J Garlits

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since May 21, 2019
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Biography

I'm a passionate advocate for living at a human scale and pace and staying connected to what Rudolf Otto called the Numinous, with others, with nature, and with myself. 


I'm the author of Forest Bathing: The No-Nonsense Guide to Shinrin Yoku and several other books, and I've just set up a new Substack Newsletter called Mindful in Nature which will chronicle, in diary format, my efforts to permaculture my 3/4 acre property in Northern Indiana.

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Wabash, Indiana, Zone 6a
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Recent posts by J Garlits

I've never experienced anything like that, but I'm sorry you're going through it.

There could be quite a bit of things in there that would cause problems for a susceptible person. Since it is a known occurrence for you, you might consider wearing a mask from now on when messing with the chips. If it keeps up, I'd at least do a video appointment with a nurse practitioner if that is available to you, or ask your PC if he or she wants to see you.

j

Jae Gruenke wrote:I have a sneaking suspicion that I'm feeling ill from mold toxins or something like that after spending a couple of hours last night shoveling wood chips out onto my land. I always sneeze and cough a bit when moving wood chips around, but this is another level.

The chips are from a linden tree my neighbor took out of his back yard. The pile has been sitting around on our patio for a couple of weeks, and the wood may have been sitting around a couple of weeks before being chipped.

Here's what happened: I shoveled, wheelbarrowed, and crawled around on hands and knees spreading the stuff until well after dark. When I came in, I blew my nose a couple of times and the snot was brown, and I ended up wiping my nose out for surprisingly long until the tissues were no longer brown. (Sorry for the gorey detail.) I could tell I had it in my lungs too, and I was coughing a bit and figured it would probably take a couple of days to work itself out. Otherwise I felt 100% fine.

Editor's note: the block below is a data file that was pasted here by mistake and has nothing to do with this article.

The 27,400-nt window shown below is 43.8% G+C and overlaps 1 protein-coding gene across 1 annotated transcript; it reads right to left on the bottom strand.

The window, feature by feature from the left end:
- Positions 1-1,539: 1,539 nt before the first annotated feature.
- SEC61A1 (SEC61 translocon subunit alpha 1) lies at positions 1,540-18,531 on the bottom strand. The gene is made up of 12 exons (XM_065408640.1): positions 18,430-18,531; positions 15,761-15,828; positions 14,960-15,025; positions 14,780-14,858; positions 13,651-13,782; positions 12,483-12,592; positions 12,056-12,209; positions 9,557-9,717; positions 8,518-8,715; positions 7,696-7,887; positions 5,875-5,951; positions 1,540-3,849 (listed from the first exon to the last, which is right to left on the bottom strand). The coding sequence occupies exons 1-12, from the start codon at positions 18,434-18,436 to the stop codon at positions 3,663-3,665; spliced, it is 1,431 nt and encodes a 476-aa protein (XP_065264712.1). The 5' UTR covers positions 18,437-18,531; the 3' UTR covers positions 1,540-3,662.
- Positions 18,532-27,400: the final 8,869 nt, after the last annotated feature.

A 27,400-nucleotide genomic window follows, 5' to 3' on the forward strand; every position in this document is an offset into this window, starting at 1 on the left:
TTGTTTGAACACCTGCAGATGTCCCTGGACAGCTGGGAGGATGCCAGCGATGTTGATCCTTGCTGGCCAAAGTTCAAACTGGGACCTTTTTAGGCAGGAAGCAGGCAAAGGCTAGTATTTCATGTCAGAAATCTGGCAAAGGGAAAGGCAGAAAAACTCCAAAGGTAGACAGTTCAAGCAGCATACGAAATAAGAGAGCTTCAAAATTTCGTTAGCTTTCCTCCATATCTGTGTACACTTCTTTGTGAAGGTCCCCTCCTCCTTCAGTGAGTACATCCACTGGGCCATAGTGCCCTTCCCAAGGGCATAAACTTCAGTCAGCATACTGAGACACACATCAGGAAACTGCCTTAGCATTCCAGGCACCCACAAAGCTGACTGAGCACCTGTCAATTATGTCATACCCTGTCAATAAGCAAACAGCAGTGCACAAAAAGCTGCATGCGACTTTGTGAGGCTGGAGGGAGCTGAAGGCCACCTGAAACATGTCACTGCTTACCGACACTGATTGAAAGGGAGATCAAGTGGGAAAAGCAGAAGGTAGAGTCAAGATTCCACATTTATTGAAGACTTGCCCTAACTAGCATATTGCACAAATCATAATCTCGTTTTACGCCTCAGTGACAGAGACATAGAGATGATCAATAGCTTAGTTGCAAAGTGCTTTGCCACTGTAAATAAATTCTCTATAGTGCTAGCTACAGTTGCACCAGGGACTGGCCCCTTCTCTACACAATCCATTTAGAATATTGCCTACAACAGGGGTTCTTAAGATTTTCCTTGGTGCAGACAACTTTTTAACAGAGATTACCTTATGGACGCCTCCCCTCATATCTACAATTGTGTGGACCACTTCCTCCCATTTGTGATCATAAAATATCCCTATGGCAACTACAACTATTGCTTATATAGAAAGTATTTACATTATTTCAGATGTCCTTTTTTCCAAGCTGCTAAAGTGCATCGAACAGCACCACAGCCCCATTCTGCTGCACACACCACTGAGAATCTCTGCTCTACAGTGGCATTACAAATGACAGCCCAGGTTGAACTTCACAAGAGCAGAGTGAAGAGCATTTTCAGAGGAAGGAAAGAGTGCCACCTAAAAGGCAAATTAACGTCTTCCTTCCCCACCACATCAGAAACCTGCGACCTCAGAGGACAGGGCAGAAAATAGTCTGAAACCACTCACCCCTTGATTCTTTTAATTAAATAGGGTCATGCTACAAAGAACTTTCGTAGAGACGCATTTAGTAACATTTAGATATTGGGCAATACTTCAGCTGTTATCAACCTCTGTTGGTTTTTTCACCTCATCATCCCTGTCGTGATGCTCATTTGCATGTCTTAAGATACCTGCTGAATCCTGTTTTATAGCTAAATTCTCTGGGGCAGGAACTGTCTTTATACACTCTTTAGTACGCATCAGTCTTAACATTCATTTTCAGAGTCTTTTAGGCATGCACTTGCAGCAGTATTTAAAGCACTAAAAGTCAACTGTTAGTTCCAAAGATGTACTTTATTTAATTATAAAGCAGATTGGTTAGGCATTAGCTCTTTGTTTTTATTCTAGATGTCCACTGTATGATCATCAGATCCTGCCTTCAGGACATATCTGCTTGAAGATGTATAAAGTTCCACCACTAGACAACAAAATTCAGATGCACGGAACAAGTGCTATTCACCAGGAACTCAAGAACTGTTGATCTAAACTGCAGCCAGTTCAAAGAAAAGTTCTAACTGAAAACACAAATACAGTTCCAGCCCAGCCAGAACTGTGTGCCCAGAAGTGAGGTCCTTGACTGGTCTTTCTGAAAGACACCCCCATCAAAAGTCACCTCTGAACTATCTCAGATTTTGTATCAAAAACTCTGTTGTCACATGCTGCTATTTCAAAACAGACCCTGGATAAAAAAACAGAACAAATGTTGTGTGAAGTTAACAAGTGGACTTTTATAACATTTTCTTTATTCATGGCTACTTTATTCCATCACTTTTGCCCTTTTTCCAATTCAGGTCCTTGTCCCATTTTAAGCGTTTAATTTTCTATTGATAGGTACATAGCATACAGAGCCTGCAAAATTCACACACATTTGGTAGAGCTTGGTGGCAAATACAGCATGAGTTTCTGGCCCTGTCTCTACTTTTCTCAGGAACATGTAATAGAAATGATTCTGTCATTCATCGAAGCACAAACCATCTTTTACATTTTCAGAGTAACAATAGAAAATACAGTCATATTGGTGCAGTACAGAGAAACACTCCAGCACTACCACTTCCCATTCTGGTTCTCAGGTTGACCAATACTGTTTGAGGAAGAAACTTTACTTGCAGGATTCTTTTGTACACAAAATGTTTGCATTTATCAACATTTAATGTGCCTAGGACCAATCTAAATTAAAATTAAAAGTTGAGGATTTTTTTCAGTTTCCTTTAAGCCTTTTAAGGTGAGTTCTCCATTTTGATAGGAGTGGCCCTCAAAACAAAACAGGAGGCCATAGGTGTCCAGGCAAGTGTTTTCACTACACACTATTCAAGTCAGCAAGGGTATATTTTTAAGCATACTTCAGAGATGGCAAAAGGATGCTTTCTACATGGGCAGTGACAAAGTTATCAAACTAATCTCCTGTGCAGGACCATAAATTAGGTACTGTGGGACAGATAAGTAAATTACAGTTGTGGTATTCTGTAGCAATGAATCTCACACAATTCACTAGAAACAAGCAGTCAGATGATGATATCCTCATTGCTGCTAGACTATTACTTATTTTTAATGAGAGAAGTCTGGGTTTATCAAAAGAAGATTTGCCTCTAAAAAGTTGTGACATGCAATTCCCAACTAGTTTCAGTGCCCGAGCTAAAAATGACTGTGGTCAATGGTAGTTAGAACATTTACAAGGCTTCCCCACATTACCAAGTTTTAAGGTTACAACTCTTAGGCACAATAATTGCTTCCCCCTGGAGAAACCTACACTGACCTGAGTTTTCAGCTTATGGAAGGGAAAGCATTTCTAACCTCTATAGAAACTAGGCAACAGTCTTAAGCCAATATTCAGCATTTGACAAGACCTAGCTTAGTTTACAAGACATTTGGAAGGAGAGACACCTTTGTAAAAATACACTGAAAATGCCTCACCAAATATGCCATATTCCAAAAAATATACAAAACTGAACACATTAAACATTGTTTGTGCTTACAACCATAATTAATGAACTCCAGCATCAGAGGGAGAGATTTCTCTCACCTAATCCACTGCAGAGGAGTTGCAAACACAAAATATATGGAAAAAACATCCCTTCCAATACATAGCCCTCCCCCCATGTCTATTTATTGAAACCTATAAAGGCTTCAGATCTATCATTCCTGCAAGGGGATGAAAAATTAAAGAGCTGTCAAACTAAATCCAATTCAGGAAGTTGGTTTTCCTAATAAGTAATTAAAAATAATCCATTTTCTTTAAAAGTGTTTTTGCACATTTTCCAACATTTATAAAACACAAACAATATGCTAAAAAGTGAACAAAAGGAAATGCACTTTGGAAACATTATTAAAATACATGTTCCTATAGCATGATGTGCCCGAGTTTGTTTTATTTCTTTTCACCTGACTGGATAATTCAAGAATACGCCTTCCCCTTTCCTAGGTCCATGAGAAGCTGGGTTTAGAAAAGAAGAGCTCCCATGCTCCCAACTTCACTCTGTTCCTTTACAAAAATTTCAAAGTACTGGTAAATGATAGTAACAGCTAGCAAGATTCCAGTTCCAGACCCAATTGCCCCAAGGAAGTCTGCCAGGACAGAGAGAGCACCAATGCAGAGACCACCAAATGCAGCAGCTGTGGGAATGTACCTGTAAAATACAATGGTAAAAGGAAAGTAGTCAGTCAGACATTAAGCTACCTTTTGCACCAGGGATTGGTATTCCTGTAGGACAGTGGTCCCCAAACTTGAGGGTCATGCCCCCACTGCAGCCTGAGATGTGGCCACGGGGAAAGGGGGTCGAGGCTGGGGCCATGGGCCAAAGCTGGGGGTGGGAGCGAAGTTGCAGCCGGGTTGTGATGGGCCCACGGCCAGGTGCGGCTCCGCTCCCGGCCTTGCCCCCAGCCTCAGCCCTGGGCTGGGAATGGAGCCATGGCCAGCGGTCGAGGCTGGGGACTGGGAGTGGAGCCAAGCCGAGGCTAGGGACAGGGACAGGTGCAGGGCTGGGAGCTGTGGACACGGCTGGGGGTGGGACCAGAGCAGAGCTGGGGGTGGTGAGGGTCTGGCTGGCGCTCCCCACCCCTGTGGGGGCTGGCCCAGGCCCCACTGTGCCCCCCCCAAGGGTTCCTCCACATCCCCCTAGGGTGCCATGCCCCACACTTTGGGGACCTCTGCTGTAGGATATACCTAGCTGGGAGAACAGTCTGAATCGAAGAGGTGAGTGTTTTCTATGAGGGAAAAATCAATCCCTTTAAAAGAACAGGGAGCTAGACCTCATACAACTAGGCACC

But then during the night I woke up with a high fever--not sure exactly what it was, but I felt hot and freezing at the same time and was shaking, so I knew it was bad. It gradually improved but now, in early afternoon the following day, I'm still feverish and crushingly exhausted.

I would think I had just come down with something, but this same exact thing happened to me a couple of weeks ago, and although I can't be 100% sure, I think it was the night after shoveling the wood chips from the trailer to the patio. I recovered pretty quickly--much better the following day, though it took a few days to get back to normal.

So I'm wondering if anyone else has experienced anything like this. Am I crazy or could this be a toxin issue rather than a bug? Unfortunately we still have more wood chips piled on the patio, so if that's what made me ill, I'm going to have to work out how to deal with them safely.

1 month ago
Whether known or unnoticed, nature itself is an interconnected system of systems (SoS).

I think Permaculture attempts to mimic that, at a high level, moving beyond observation, interaction, and imitation.

How difficult can it be to recognize one system, and to look for the points where other systems "plug in" to that system, and what sorts of benefits are derived?

Maybe quite difficult in some cases, like Wohleben's popular book "The hidden life of trees" where he presented the idea that tree roots and mycorrhizae hook up to connect entire forests, sharing information and nutrients through that web.

Very interesting to think about...

j
2 months ago
I'm thinking about cutting out the middleman with my tree acquisition.

Ya know how sometimes good samaritans will see an obviously abused dog chained up in a yard and covertly "rescue" it?

I'm thinking about doing that with neglected gardens and orchards. I'll just swoop in, in the middle of the night with a backhoe and rescue struggling cultivars.

;)

j
2 months ago
The problem isn't so much with growing zone, but elevation. High grown, hard bean coffees like arabica have to grow at least 2000 ft. above sea level.

I mean, they'll grow, I believe. Probably even be healthy and prolific. They might become a show piece. But the roasted beans won't have the same flavor profile. They grow much slower at elevation and develop the density and compounds that produce those flavors we seek in a good cuppa.

Arabica coffee bushes grown at lower elevations would have softer, much less flavorful beans. Maybe the appropriate word might be unpalatable.

If you grow it just to see if you can get it established and keep it going, I say go for it. Just don't expect anything from the cup.